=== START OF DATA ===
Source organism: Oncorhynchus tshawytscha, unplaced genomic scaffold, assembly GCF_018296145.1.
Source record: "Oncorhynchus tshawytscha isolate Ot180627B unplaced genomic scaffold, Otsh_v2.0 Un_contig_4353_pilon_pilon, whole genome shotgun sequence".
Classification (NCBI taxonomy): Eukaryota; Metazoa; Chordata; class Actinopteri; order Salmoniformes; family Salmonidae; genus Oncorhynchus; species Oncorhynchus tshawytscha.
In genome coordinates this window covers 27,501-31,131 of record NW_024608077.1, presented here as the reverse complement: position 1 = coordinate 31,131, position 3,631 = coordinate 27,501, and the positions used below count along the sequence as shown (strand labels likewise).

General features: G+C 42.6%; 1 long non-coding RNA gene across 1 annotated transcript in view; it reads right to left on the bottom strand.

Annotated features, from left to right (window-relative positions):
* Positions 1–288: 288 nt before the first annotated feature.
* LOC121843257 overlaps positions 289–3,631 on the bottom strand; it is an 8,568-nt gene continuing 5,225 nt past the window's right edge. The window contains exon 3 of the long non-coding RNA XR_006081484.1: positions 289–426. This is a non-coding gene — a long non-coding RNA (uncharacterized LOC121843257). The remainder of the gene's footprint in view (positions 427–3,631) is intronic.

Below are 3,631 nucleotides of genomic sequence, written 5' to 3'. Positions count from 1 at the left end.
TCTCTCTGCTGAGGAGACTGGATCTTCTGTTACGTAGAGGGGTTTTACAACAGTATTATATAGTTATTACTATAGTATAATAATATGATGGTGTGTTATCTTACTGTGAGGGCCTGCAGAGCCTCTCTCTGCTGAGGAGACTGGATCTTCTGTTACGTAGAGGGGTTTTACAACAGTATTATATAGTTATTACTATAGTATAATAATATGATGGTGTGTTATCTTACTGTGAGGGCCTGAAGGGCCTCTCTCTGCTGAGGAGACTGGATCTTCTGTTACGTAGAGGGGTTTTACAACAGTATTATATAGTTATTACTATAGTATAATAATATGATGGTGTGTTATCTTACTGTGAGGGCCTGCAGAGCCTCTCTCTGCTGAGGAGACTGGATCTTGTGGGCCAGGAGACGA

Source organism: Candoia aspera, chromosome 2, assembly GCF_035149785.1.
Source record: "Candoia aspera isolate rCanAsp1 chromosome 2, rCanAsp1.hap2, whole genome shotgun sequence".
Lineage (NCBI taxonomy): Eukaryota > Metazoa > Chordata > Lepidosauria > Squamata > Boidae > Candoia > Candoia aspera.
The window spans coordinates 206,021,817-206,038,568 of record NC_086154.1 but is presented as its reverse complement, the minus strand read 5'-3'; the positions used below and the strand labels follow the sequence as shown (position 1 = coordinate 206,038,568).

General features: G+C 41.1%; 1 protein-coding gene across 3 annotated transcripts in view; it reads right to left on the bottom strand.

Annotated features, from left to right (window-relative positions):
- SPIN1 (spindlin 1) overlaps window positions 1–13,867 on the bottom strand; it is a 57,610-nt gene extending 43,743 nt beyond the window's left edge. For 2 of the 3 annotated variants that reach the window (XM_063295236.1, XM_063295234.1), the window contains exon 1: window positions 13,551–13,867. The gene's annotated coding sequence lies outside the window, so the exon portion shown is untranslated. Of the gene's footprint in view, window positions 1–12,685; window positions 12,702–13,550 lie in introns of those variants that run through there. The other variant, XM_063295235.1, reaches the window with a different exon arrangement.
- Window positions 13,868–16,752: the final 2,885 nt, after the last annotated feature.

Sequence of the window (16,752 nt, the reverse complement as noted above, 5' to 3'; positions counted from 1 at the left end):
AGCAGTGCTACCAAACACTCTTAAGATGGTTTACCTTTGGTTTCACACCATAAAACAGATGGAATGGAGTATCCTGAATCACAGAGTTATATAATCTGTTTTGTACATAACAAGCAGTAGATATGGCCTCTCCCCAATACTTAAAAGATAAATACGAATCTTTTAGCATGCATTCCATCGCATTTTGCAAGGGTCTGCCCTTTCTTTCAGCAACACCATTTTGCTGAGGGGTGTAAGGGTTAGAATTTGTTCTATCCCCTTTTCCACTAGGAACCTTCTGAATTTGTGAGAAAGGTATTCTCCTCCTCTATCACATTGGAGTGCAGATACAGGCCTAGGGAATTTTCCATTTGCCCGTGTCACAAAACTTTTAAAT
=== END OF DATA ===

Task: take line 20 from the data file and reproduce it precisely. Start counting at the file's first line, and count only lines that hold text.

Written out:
AGCAGTGCTACCAAACACTCTTAAGATGGTTTACCTTTGGTTTCACACCATAAAACAGATGGAATGGAGTATCCTGAATCACAGAGTTATATAATCTGTTTTGTACATAACAAGCAGTAGATATGGCCTCTCCCCAATACTTAAAAGATAAATACGAATCTTTTAGCATGCATTCCATCGCATTTTGCAAGGGTCTGCCCTTTCTTTCAGCAACACCATTTTGCTGAGGGGTGTAAGGGTTAGAATTTGTTCTATCCCCTTTTCCACTAGGAACCTTCTGAATTTGTGAGAAAGGTATTCTCCTCCTCTATCACATTGGAGTGCAGATACAGGCCTAGGGAATTTTCCATTTGCCCGTGTCACAAAACTTTTAAAT